Some of our troops surrounded and attacked enemy troops in Sumpra Bum while others conducted non-stop assaults on enemy units stationed along Sumpra Bum-Myitkyina route. Simultaneously, the American and English fighters indiscriminately pounded Japanese positions. In February 1944, the Japanese withdrew from Sumpra Bum, while occupying Nsawp Bum and Rit Hpawng Bum as they retreated. We continued attacking the enemy with impunity.
Reinforced by Allied Forces
In 1944 beginning April 5, some of General Wingate’s 12,000 infantry troops entered Burma on foot using 1,200 transport horses while the remaining troops parachuted to Indaw, Manmaw and Katza mountain ridges. Meanwhile, the American forces led by General Stilwell and Li Min’s Chinese Kuomintang troops barged in via Ledo road and began attacking Japanese forces based in Hu Gawng and Mu Kong.
In July 1944, Naw Seng took his troops and waited next to Wa Shawng as news of a Japanese battalion coming their way to cross the the river reached us. Suddenly, it started raining just before dusk arrived. To shelter from the rain, we left private Manam Brang as sentry at the foot of the long ladder and went up to this tall empty house sitting along Wa Shawng village road.
Within a few minutes, we heard Manam Brang fire a shot. Naw Seng immediately ordered us to jump down while he made it to the ground ahead of everyone else in lighting speed. In dim light, he unleashed a barrage of fire at the moving bushes next to the house. Manam Brang’s gunshot in the dark at what was suddenly approaching at him hit the Japanese officer in the chest killing him instantly.
The Japanese soldiers would not fire unless they received orders from their commanding officer. As there was no one to call the shots, the enemy soldiers withdrew into the bushes without exchanging fire. Again, Naw Seng grabbed the machine gun from a soldier, rushing his way into the bushes and kept firing until he ran out of bullets. Without firing back, the Japanese soldiers swiftly escaped to a safer place. Assessing the situation, we also withdrew to another location. When the morning sun came out the next day, we learnt that the passersby from the village counted 27 dead Japanese bodies lying around.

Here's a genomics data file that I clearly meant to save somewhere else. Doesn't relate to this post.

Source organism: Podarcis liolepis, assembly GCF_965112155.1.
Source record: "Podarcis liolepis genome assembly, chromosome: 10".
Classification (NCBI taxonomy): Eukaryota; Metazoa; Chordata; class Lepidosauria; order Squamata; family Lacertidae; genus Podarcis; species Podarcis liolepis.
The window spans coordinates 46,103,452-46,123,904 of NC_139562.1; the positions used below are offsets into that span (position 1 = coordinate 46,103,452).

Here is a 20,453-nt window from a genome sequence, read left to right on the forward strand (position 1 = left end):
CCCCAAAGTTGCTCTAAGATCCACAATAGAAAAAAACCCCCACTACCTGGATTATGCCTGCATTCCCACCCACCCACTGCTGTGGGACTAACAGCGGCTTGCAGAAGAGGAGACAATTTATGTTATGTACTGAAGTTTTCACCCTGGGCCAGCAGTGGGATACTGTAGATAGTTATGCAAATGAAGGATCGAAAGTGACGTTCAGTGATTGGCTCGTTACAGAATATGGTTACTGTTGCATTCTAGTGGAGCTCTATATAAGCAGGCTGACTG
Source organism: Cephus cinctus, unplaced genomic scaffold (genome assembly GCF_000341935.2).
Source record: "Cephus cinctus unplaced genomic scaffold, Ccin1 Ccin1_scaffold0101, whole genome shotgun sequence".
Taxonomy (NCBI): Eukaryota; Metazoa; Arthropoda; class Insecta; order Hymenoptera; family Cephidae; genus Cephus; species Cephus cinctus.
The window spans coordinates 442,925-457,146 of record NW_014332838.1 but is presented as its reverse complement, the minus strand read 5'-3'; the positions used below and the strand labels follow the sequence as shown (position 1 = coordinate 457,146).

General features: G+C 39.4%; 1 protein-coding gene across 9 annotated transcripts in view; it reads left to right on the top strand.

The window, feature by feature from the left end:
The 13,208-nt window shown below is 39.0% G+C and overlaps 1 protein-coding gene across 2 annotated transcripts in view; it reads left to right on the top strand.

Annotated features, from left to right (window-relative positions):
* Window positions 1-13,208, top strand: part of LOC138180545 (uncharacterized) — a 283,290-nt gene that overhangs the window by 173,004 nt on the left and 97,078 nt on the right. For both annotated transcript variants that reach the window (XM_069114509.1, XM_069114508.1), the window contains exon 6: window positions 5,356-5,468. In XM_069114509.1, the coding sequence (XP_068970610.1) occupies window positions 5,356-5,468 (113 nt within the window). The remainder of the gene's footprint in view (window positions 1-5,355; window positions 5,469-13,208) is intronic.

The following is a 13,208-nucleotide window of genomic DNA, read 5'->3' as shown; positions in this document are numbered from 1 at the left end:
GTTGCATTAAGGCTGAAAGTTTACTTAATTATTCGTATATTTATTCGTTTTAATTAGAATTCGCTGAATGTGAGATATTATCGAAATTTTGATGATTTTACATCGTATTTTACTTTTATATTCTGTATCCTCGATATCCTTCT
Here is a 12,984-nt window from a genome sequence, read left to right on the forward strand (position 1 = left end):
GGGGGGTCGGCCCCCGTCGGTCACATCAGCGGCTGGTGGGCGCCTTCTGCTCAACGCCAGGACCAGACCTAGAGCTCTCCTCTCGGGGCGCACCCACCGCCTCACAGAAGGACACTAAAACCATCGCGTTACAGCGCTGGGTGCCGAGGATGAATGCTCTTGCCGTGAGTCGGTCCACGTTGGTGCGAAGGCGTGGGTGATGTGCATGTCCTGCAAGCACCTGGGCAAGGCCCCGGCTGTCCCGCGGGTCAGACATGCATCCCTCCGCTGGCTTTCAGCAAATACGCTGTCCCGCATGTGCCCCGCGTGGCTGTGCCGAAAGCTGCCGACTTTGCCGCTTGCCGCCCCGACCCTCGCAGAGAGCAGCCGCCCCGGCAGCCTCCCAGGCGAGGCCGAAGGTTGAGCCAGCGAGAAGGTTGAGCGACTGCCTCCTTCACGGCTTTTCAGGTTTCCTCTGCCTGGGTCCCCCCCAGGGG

The Battle of Myitkyina
In August 1944, the American troops entering Kachin region via India began attacking the Japanese at Rit Hpawng. Meanwhile, we also fought our way down to Myitkyina. Naw Seng’s company along with the Gurkha troops fought along the highway on foot and finally reached Nsup bridge. Circling around Nhkai Bum, our troops made advances towards Myitkyina. By September 1944, we had completely driven out all Japanese troops in areas surrounding Myitkyina. All NKL companies then received an order from the English General to be on highest alert with guns and ammunition ready.
Assessing the situation, we concluded more intensifying battles were coming our way. The battle scene had also switched from the jungles where we could easily hide and camouflage to the open plains. Having learned that it was going to be a major face-off where both sides would be fighting to the death, some were thrilled to gain new experience imagining decisive victory over the enemy. Some wanted to see their parents, families, relatives and girlfriends before leaving for the major war.
Some Kachin soldiers went back to their respective villages where the village traditional animist priests or the Christian priests/pastors performed prayers for victory. The soldier who previously carried a basketful of ears we cut off from dead Japanese was secretly smiling and hoping to carry at least five more baskets in this war. The soldier who found the dried soybean paste from the Japanese sentry Naw Seng stabbed to death was also with us, still complaining that Du Kaba told him to throw it away into the bushes.
After winning the war, some dreamt of protecting our land and working to develop the region. As for myself after receiving the General’s order, I got extremely busy with battle plans and allocating responsibilities to troops under my care.
Kachin Levies’ Marching Songs
From the mountain ranges Levies companies emerge
On flat-land Myitkyina we descend
Let’s get going, let’s get going
Assault enemy bases and capture the troops
Fighting fearlessly, capturing more enemies
Let’s get going, let’s get going
Our blue-eyed friends drive the flying tanks above
Blasting Japanese fighters distraught
I tread the land on foot
Ferociously fighting as I could
Let’s storm the enemy fort
Make them suffer a great loss
(Composed by Htingbai Naw)
Naw Seng’s troops are coming
The Japanese go panicking
The Levies succeed, the Japanese retreat
They run without finding a path
They run without finding a path
In the thickness of the jungles
I hear only chirping birds and rustles
Where are you mother and father?
I miss you both dearly from here
Mother, mother I long to see you
Waiting for the day to unite with you
Waiting for the day to unite with you
(Composed by Ndup La)
As I leave for the battles
Unknowingly when the body will crumble
To my blue-eyed officer
Please let my parents know of my passing
Let them know of my passing
(Composed by Ndup La)
South of Nhkai Bum lay the wide Hpung Yin river. Using bamboo rafts, we crossed the river on August 10, 1944 while losing one of our soldiers who drowned. After the crossing, all our companies made it to the vicinity of Myitkyina. The American and Chinese Kuomintang troops had positioned themselves along the mountain ridges and hills surrounding Myitkyina for the major offensives. In response, waves of Japanese fighters incessantly bombed and attacked us with machine guns.